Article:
They originated back in those Maccabbean times. Jews weren't allowed to teach Torah or learn about Judaism, so when the Syrians would drop by, the Rabbis would tell their kids to hide the books and pull out the dreidels. 2,000 years later, Jewish kids still use dreidels as a way to avoid doing work.

Are dreidels made from clay?

It's 2014. They're plastic.

How do you play dreidel?

It's basically the Jewish version of rollin' bones. Everyone starts with some coins, or candy, or raisins, or straight-up GOLD BARS if you're a boss. You take turns spinning the dreidel, which has four different Hebrew letters on it. If it lands on נ (nun), you get nothing. If it lands on ה (hei), you get half the coins. If you get ש (shin), you have to add coins to the pile. If you get ג (gimel), you win it all.

If your dreidel keeps spinning forever, then you're in "Inception."

Is there a professional hipster dreidel league?

Yeah, of course.

What are those chocolate coins?

They're called "gelt," and they replaced the coin-gifting of yore, which is an ancient tradition designed to teach Jewish children about fiscal responsibility. Yeah, that's a stereotype, but in this case it has a basis in reality. (And it works -- my checkbook STAYS balanced.)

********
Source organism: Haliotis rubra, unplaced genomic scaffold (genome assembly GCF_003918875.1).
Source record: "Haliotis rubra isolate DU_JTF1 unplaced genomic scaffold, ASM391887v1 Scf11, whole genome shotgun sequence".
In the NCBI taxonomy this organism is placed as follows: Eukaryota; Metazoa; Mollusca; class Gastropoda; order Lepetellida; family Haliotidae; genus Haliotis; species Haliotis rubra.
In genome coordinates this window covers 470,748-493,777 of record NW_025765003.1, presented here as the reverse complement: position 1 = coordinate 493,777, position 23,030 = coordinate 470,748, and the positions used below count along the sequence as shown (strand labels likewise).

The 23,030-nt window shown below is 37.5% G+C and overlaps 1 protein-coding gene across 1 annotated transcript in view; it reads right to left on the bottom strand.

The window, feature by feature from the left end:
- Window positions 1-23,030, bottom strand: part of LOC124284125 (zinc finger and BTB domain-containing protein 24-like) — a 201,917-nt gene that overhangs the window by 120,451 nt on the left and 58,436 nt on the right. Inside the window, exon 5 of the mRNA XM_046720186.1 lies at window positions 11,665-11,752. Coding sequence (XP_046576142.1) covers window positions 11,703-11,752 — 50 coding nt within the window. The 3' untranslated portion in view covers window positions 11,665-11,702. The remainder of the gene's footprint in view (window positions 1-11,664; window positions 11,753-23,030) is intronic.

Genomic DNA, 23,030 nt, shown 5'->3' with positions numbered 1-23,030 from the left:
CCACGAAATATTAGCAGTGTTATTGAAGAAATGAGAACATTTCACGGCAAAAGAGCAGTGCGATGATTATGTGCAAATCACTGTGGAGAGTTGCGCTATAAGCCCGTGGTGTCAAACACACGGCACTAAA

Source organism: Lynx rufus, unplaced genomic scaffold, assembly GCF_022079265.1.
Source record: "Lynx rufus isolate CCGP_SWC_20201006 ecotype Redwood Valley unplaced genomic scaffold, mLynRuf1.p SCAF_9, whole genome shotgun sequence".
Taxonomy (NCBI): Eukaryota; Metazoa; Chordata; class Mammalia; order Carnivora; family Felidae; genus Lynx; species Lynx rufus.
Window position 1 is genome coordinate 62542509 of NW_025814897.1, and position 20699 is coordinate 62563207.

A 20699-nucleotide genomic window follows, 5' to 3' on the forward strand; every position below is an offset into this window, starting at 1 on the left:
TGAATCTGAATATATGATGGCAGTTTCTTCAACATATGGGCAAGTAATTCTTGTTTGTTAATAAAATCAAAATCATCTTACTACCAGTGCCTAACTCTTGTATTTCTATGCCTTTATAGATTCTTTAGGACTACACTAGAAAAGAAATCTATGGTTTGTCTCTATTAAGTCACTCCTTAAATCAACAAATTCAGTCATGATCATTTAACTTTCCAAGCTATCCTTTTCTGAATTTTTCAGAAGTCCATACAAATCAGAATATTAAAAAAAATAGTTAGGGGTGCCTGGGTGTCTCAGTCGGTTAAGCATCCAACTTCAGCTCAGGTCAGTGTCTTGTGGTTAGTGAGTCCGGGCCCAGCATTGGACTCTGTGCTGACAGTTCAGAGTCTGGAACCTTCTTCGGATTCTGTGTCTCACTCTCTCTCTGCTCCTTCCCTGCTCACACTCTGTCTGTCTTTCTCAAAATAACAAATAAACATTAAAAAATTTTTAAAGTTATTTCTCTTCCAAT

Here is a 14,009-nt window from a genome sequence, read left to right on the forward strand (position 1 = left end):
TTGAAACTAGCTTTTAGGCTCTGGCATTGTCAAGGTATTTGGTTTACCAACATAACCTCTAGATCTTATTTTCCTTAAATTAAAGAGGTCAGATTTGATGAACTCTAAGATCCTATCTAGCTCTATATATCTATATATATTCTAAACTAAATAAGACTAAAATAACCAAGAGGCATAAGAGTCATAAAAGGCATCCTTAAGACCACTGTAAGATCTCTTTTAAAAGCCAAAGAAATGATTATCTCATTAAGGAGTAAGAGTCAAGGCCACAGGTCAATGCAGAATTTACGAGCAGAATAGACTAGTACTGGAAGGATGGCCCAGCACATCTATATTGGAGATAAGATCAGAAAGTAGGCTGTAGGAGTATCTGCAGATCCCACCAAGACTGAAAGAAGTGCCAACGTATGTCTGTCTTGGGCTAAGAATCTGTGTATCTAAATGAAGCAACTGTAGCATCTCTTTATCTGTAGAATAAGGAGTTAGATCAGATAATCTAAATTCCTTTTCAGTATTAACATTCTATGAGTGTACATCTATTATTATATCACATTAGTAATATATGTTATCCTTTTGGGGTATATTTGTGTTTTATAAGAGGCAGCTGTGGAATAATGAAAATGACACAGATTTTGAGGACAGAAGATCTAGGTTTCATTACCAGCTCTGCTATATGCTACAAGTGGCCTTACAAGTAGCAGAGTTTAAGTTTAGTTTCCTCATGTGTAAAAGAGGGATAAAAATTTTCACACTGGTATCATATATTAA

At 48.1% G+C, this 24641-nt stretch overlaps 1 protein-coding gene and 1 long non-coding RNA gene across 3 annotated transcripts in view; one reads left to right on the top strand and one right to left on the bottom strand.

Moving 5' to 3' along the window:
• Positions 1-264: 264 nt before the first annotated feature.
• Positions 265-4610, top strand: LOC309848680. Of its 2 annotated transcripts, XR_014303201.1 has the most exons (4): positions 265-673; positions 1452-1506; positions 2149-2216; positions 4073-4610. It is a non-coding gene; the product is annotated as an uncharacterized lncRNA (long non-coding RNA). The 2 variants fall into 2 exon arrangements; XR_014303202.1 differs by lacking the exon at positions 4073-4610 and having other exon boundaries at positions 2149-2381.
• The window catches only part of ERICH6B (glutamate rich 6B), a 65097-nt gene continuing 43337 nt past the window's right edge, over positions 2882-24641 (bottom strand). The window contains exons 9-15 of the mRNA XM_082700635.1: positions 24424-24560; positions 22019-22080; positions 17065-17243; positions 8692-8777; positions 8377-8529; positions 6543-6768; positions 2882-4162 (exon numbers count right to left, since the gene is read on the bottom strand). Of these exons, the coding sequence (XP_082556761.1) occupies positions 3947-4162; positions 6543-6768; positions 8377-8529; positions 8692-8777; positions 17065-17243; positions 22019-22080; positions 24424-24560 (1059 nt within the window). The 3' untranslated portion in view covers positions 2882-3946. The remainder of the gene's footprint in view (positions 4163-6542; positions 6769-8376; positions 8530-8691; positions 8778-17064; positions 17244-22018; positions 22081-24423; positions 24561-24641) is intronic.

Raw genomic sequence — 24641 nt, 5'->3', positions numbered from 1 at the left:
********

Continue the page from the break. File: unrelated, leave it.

Anyway, the chocolate coins popped up around 1920 or so. Why chocolate coins? Besides being delicious, chocolate coins combine the two main edicts of all Jewish parents: Be careful with money, and you should eat something, you're too skinny!

Do you really get a present every night?

Again, presents are not integral to Hanukkah in the way they are to Christmas. But generally speaking, Jewish kids in America get presents. In my house (where all I wanted was LEGO) I was given a choice: Eight small presents, or one big one. One year I negotiated to four medium presents, and rejoiced when I got four large LEGO sets instead. Another Hanukkah miracle!

Do you put gifts under the menorah like with a Christmas tree?

No, that's a fire hazard.

Is that Adam Sandler song true? Hall of Famer Rod Carew is Jewish? Kirk AND Spock? What about the J.J. Abrams reboots?

K calm down. In order: No, Hall of Famer Rod Carew is NOT Jewish. Yes, Kirk and Spock are Jewish, if you mean William Shatner and Leonard Nimoy. No, Zachary Quinto and Chris Pine are not.

Why do some Jews celebrate both Christmas and Hanukkah?

Well, some kids are raised with both Jewish and Christian parents. Some kids just enjoy the smell of Christmas trees (seriously, they smell amazing and we're very jealous). Some kids are just greedy and want double presents.

By the way, can you BELIEVE how many cats are celebrating Hanukkah on the internet?

Why do you hate Santa?

We don't hate him at all. We just learn that he's not real a few years before you do.